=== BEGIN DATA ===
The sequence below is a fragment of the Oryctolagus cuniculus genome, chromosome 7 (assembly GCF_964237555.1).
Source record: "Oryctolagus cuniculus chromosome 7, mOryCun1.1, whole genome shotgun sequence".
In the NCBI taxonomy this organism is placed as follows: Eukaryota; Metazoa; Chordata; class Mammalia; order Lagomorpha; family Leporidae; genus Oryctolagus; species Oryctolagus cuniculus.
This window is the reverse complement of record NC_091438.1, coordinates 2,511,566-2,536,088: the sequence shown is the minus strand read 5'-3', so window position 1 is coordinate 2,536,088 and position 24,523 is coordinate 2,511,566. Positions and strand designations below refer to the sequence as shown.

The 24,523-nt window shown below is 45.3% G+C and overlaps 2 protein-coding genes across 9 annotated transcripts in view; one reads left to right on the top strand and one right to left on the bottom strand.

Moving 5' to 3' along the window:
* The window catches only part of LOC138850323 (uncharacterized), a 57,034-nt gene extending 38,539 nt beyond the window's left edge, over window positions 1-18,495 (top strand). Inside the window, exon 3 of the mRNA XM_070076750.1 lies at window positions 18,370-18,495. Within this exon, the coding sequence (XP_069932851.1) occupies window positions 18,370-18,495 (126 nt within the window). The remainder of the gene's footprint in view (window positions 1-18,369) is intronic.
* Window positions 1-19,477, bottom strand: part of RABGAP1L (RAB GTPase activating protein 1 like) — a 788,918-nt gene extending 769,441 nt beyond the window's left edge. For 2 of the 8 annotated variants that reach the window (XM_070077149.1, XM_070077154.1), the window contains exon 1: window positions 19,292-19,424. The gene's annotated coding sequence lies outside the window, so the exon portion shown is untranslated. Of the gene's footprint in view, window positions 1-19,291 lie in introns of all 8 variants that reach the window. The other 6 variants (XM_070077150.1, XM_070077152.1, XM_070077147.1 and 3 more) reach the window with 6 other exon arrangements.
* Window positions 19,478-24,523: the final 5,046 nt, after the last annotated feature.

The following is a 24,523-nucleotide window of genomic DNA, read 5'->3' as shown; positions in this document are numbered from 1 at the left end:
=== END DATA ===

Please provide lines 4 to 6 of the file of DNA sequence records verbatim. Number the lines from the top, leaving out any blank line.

This window is the reverse complement of record NC_091438.1, coordinates 2,511,566-2,536,088: the sequence shown is the minus strand read 5'-3', so window position 1 is coordinate 2,536,088 and position 24,523 is coordinate 2,511,566. Positions and strand designations below refer to the sequence as shown.

The 24,523-nt window shown below is 45.3% G+C and overlaps 2 protein-coding genes across 9 annotated transcripts in view; one reads left to right on the top strand and one right to left on the bottom strand.

Moving 5' to 3' along the window: